Ask professors what most limits their ability to do their job. Many will tell you that it is the additional workload imposed by a seemingly endless parade of new and revised policies, regulations, guidelines and forms. Others will identify frequent requests for redundant information, conflicting policies and deadlines, and attendance at meetings of minor importance that fail to start or end on time.
A substantial portion of these problems arise from the increased attention that universities and other institutions must place on human health and safety, risk management, ethics of human and animal research, and issues associated with human rights and freedoms. But many others emerge through repeated downloading of administrative responsibilities from one level to a “lower” one. The downloading often occurs with minimal, if any, consultation with those expected to complete the extra work, and similarly with those most responsible for delivering the institution’s fundamental mission.
Multi-layered digital reporting designed to reduce the workload of bureaucrats exacerbates the problem, seldom if ever results in fewer administrators, and often yields the opposite. Each inflationary step in the hierarchy creates more administrative work for faculty, and less time and opportunity to fulfill their mandate of teaching, research and service. Essential front-line staff face similar difficulties.
The failure to consult reveals a top-down administrative style that breeds confusion, frustration, anger and resentment. Worse, it is often out of step with the realities faced by faculty. Procedures and policies designed in the context of day-to-day activities of administrators often depart significantly from those of faculty.
Poignant examples can often be found in policies and procedures such as those associated with risk management and animal care. Such policies and procedures, designed by well-intentioned and otherwise helpful administrators, can fail when the authors lack relevant first-hand experience. Similar problems originate when overworked administrators are tasked to meet proliferating demands of senior leadership and government.
Although eliminating bureaucracy is impossible, attention to simple guidelines for best practice can go a long way towards reducing its further expansion. There are two important side benefits: 1) the guidelines ensure collegial decisions that foster a cooperative and efficient workplace with common goals and objectives, and 2) they reduce the workloads of all employees.
Bureaucratic structures vary among institutions, as does the administrative style and support that different universities provide to their faculty and staff. Administrators in progressive and collegial institutions may find that they already implement many of the guidelines.
Herewith, some simple guidelines for bureaucratic best practice:
1. All policies, regulations, rules and forms should improve the common good, and clearly document how they do so.
2. No policy, regulation or rule should detract from persons’ abilities to perform their fundamental duties.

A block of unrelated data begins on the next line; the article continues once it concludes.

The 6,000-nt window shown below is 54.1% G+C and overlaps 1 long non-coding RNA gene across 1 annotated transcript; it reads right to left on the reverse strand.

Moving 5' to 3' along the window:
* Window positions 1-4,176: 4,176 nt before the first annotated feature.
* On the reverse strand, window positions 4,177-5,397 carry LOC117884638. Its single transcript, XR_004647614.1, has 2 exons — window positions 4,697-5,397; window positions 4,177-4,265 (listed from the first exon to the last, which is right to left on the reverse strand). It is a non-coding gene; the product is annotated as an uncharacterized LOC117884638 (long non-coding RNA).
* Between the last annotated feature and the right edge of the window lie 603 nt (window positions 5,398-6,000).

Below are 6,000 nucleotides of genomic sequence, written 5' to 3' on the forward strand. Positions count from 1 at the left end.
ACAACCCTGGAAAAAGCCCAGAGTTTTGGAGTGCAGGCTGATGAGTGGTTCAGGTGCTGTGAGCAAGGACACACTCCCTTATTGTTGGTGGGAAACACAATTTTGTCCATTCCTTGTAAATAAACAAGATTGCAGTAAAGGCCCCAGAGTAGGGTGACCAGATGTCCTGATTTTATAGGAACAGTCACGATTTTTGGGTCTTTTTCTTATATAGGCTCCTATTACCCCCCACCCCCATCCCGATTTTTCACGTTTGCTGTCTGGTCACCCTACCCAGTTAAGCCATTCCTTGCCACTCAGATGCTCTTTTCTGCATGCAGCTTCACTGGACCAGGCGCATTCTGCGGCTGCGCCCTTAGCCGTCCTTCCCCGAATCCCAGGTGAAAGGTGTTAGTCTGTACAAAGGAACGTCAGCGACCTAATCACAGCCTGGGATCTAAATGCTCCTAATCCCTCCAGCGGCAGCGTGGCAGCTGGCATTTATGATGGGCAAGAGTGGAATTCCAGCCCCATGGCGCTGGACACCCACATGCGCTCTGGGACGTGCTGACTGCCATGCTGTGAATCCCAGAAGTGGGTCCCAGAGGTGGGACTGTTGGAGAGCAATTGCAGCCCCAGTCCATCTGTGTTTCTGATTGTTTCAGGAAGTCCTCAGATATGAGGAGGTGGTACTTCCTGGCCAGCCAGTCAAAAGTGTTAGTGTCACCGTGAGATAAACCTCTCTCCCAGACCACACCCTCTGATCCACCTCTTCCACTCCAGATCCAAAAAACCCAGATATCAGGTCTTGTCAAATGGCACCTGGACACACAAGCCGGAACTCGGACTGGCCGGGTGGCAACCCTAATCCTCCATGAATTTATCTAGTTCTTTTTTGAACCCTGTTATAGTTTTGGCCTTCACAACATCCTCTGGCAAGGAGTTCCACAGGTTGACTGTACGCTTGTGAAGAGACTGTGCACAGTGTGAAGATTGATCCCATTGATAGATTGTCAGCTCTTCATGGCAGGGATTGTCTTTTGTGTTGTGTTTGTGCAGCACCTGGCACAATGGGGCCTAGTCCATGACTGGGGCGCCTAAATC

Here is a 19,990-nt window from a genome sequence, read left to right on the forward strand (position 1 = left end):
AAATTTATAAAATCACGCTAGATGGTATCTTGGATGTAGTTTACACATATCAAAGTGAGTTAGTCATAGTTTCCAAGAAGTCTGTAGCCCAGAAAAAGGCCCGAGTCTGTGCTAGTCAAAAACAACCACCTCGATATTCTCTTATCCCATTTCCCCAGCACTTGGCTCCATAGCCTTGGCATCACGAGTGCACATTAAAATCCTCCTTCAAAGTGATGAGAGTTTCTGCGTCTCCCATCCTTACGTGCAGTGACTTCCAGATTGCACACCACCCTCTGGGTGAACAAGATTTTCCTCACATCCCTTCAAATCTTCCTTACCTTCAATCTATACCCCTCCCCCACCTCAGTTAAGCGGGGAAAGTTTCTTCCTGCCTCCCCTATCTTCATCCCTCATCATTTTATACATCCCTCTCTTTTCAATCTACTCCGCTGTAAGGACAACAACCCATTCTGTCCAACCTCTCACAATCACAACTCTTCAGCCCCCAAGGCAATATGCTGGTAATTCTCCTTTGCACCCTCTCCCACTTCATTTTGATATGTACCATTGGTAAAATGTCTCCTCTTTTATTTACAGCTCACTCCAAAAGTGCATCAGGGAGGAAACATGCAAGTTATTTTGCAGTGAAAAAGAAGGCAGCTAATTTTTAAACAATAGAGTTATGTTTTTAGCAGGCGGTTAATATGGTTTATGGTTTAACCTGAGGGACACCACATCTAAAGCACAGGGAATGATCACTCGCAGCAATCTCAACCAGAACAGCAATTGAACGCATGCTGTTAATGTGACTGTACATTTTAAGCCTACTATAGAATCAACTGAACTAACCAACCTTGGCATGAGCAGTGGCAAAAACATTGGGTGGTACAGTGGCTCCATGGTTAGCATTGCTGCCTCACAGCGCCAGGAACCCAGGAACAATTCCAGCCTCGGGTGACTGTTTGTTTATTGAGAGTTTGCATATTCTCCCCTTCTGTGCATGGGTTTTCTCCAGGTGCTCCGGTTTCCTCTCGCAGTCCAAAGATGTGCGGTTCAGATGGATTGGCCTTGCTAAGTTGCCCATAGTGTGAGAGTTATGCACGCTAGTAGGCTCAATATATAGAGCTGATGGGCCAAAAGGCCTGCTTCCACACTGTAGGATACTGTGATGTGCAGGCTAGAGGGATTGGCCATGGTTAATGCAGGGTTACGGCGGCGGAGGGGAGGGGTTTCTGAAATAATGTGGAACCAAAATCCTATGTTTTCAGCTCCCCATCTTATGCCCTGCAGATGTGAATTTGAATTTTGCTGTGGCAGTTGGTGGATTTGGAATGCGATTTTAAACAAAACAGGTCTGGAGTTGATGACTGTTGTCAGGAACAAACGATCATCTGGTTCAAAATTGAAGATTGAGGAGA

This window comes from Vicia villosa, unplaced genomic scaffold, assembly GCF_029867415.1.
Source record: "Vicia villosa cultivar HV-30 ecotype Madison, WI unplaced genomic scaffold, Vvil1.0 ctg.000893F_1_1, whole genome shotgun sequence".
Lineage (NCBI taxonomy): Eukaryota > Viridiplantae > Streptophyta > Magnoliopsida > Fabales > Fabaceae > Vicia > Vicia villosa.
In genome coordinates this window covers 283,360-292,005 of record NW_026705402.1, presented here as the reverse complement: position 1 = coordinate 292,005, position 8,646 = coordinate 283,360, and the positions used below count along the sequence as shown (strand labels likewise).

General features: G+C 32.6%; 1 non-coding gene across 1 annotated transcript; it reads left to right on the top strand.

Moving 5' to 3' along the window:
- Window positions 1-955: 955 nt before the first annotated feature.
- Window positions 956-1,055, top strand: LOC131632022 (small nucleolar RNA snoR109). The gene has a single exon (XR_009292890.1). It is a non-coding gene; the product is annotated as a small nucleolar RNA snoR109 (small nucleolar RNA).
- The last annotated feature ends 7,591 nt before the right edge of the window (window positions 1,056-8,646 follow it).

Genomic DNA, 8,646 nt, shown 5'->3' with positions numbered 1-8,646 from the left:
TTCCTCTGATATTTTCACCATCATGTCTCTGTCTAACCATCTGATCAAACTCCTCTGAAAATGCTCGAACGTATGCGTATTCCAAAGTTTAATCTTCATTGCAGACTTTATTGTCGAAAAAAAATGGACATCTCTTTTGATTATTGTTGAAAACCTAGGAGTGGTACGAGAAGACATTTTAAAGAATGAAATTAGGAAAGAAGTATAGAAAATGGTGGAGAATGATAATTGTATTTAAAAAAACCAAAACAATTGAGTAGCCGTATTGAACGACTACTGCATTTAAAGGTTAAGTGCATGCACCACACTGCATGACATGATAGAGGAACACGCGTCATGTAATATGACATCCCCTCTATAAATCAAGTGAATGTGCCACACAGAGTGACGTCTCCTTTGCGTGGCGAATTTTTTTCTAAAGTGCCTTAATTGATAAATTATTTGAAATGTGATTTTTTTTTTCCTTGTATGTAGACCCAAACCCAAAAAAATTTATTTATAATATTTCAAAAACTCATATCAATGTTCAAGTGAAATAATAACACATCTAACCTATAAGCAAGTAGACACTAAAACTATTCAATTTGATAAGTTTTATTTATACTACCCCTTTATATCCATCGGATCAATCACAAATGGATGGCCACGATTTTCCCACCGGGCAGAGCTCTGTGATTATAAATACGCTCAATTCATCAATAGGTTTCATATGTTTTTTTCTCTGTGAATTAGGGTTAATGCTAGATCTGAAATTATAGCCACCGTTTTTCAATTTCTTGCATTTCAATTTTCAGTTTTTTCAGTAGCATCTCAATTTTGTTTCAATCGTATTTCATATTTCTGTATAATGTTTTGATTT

3. All administrative actions should support, and be shown to support, the primary mandate of the institution by facilitating the efforts of employees directly responsible for delivering the mandate.
4. Only bureaucrats and administrators should do the work of bureaucrats and administrators.
5. The first response, when faced with a new administrative challenge, should be “can this be resolved without creating a new form, policy or regulation?”
6. Any new policy, regulation or form should remove or replace at least one existing policy, regulation or form.
7. All edits to an existing form should retain the form’s original length.
8. No form, report, survey or poll should request information, other than prepopulated identifiers, that is available, or requested, in another form, report, survey or poll.
9. No policy should require approvals or authorization of rules or behaviours already covered by other policies or government rules, bylaws and statutes.
10. Any document that requires signatures should also require the author’s signature.
11. Only persons with first-hand experience following or using a process, procedure or regulation should oversee or contribute to that process, procedure or regulation.
12. Any form, report, survey or poll should benefit the person who must complete it.
13. Only individuals who must complete a form should create one.
14. All forms must be tested for completion errors, and vetted by at least one additional individual required to complete it, before being distributed.
15. All forms, surveys and polls must include the name and contact information of the authors who created them, and the highest authority who approved them.
16. All electronic forms should be designed and circulated as user-friendly documents that can easily be filled and signed with universally available software.
17. Recipients of an electronic form, survey or poll should never be required to print a paper copy.
18. All acronyms in a form, report, or general communication must first be defined in full.
19. All forms, reports, surveys or polls should seek simple binary (e.g., yes/no) responses.
20. Email messages, replies, and all other correspondence should be sent only to those individuals who must receive it.
21. Any administrative action that does not require quick attention and resolution should be deemed superfluous.
Douglas Morris is an emeritus professor of biology at Lakehead University.